Dietary organic acids for farmed shrimp and fish
Organic acids supplement in diets have recently been applied very common in aquaculture, because their benefits on the growth performance, nutrient utilization, immune response and disease resistance of farmed aquatic animals.
Organic acids have a specific antimicrobial activity, which is pH dependent. Organic acids improve protein and energy digestibilities by their impact on the gastrointestinal microflora and reducing microbial competition, thus farmed shrimp/fish fed organic acid diet has significantly higher survival and growth.
Furthermore, the use of formic acid is highly advised as its strong impact against a wide range of pathogenic gram-negative bacteria. Several studies have been shown dietary organic acids/acidifiers inhibit bacterial pathogens/diseases, reduce mortality and support environment-friendly increased shrimp/aquaculture production.
ORGANIC ACID contains several organic acids, which optimizes healthy gut flora, reduces risk of pathogen proliferation, enhances unspecific immune response and lowers hepatopancreatic damage. ORGANIC ACID stimulates digestive enzymes and improves mineral absorption, resulting in higher growth rates of aquatic animals. It is recommended to daily mix ORGANIC ACID 5 g/kg of feed for farmed shrimp and 2 – 3 g/kg farmed fish during the whole culture period from stocking to harvest.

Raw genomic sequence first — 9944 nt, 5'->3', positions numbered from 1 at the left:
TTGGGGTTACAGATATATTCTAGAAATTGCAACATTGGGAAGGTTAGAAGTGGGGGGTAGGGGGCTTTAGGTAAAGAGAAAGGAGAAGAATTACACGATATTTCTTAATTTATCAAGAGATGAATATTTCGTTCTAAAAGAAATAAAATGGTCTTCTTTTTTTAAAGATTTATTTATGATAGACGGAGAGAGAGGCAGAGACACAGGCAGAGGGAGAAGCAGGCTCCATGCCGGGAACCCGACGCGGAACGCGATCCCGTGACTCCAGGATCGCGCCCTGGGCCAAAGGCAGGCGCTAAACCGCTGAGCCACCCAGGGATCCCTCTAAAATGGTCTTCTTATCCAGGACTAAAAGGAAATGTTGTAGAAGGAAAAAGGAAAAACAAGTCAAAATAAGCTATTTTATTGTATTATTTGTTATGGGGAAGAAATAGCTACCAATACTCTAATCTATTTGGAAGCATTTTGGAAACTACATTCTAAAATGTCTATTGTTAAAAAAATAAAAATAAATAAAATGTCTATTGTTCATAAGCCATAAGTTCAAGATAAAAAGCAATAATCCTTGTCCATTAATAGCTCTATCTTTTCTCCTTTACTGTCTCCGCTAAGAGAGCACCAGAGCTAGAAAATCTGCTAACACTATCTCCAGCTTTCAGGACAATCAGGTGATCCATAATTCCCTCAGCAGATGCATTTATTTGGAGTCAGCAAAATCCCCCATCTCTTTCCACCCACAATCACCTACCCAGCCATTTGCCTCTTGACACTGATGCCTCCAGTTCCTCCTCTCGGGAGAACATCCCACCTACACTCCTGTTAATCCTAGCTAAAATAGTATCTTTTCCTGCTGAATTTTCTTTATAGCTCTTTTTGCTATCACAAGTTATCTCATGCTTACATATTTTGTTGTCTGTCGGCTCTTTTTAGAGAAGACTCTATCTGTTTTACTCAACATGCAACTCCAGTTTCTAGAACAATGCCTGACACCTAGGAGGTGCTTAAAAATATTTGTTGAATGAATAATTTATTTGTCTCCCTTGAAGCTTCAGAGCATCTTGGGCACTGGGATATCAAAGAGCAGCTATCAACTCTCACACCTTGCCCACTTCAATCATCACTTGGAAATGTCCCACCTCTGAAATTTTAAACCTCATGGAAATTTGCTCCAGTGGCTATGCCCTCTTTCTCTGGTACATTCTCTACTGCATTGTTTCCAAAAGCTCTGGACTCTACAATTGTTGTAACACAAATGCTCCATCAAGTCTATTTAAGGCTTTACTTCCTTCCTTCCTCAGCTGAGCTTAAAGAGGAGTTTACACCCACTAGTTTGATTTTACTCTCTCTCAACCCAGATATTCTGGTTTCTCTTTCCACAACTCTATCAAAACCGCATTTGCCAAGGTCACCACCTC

Organic acids and their salts have been used as feed additives functioning as acidifiers of animal feeds. Such organic acids, including acetic, butyric, citric, formic, lactic, malic, propionic and sorbic acid have been shown to improve health and growth performance in livestock and poultry by altering the gastrointestinal tract function and energy metabolism, increasing the availability of nutrients and inhibiting the growth of pathogenic bacteria (Luckstadt, 2008).
“The antimicrobial action of organic acids is due to pH reduction in the environment, disruption of membrane transport and/or permeability, anion accumulation, or a reduction in internal cellular pH by the dissociation of hydrogen ions from the acid (FDA, 2013).”